- Childhood Obesity
Investing in the health of all children makes sense. Healthy children are more likely to do well in school, receive less costly care sooner, have more productive lives and suffer fewer lifelong health problems.
The number of children without health coverage is growing rapidly due to families losing employer-based insurance in the economic downturn, the ballooning cost of coverage making it unaffordable for families, and the state budget deficit reductions in public programs.
Children who lack health insurance are less likely to receive routine preventive and specialist care, more likely to be treated in an emergency room and less likely to have problems identified early. By the time they seek care, the problem is often more serious and more costly. An emergency room visit costs 3 times as much as a regular doctor’s visit. Many families cannot afford even the cost of these ER visits.
In Marin, nearly 100% of children have health insurance. 29% of children (approximately 15,000) are insured under public programs (MediCal and Healthy Families) or the local Children’s Health Initiative. The current budget crisis could impact availability of these insurance programs for some children.
While most children have access to excellent care in Marin, low-cost health care providers are reaching capacity as more children become uninsured or under-insured.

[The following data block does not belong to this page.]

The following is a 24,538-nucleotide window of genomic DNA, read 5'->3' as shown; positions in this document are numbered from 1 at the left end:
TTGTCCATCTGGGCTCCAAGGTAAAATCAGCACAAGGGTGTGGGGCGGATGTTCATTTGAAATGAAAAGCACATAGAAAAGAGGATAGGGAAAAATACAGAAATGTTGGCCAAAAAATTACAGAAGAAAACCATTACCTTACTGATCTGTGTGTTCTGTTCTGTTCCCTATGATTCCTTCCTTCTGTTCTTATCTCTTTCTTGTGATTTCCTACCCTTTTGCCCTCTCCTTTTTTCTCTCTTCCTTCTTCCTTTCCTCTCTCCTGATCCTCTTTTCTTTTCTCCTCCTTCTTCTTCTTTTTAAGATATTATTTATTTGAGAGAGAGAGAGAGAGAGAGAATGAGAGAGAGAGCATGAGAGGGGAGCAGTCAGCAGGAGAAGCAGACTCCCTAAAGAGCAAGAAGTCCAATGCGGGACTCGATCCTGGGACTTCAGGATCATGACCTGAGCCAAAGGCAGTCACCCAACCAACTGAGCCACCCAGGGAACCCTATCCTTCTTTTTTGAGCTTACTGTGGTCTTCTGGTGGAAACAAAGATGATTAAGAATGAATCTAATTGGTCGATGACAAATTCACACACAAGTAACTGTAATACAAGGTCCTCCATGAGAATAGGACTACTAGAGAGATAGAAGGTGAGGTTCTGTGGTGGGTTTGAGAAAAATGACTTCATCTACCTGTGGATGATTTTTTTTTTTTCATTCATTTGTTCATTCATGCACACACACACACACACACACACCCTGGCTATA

The 2009 California Health Information Survey found 12.5% of children in Marin (about 6,500) had not seen a dentist in the past year or had never seen a dentist. (CHIS, 2009) 82% of Latino and 90% of White children had a dental visit. Availability of low-cost dental care has increased since 2009, but still few providers accept MediCal coverage.
The rate of kindergarteners in Marin with all required immunizations has steadily fallen from 86.9% in 2005 to 82.7% in 2011. Marin’s immunization rate is significantly lower than the state rate of 90.7%. (Kidsdata.org) The decline in immunizations in Marin is correlated with the rise in families opting out of immunizations due to personal beliefs (up to 7% of children) rather than lack of access to regular preventive care.